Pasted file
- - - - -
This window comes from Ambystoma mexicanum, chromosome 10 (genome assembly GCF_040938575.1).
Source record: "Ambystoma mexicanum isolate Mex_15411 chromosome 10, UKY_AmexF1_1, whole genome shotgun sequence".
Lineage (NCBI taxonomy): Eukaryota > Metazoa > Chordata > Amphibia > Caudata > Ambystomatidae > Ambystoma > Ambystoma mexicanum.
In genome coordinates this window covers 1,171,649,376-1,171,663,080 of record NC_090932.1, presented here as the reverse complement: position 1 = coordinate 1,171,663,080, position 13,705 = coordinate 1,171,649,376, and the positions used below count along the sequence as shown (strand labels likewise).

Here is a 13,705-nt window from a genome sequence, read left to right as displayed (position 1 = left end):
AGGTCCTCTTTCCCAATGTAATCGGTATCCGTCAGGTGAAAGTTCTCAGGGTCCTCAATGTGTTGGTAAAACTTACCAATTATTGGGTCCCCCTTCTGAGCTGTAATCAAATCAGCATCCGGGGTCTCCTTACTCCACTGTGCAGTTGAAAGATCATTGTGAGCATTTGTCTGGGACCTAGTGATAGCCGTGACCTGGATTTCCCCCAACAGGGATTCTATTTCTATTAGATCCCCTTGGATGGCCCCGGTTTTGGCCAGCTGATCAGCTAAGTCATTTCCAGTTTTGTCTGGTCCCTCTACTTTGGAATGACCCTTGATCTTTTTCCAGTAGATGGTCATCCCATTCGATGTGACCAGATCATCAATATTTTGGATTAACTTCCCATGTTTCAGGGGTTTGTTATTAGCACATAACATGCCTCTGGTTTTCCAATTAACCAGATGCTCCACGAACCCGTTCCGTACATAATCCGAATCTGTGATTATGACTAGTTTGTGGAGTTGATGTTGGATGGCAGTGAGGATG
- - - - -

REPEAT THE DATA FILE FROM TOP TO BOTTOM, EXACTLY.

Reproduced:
This window comes from Ambystoma mexicanum, chromosome 10 (genome assembly GCF_040938575.1).
Source record: "Ambystoma mexicanum isolate Mex_15411 chromosome 10, UKY_AmexF1_1, whole genome shotgun sequence".
Lineage (NCBI taxonomy): Eukaryota > Metazoa > Chordata > Amphibia > Caudata > Ambystomatidae > Ambystoma > Ambystoma mexicanum.
In genome coordinates this window covers 1,171,649,376-1,171,663,080 of record NC_090932.1, presented here as the reverse complement: position 1 = coordinate 1,171,663,080, position 13,705 = coordinate 1,171,649,376, and the positions used below count along the sequence as shown (strand labels likewise).

Here is a 13,705-nt window from a genome sequence, read left to right as displayed (position 1 = left end):
AGGTCCTCTTTCCCAATGTAATCGGTATCCGTCAGGTGAAAGTTCTCAGGGTCCTCAATGTGTTGGTAAAACTTACCAATTATTGGGTCCCCCTTCTGAGCTGTAATCAAATCAGCATCCGGGGTCTCCTTACTCCACTGTGCAGTTGAAAGATCATTGTGAGCATTTGTCTGGGACCTAGTGATAGCCGTGACCTGGATTTCCCCCAACAGGGATTCTATTTCTATTAGATCCCCTTGGATGGCCCCGGTTTTGGCCAGCTGATCAGCTAAGTCATTTCCAGTTTTGTCTGGTCCCTCTACTTTGGAATGACCCTTGATCTTTTTCCAGTAGATGGTCATCCCATTCGATGTGACCAGATCATCAATATTTTGGATTAACTTCCCATGTTTCAGGGGTTTGTTATTAGCACATAACATGCCTCTGGTTTTCCAATTAACCAGATGCTCCACGAACCCGTTCCGTACATAATCCGAATCTGTGATTATGACTAGTTTGTGGAGTTGATGTTGGATGGCAGTGAGGATG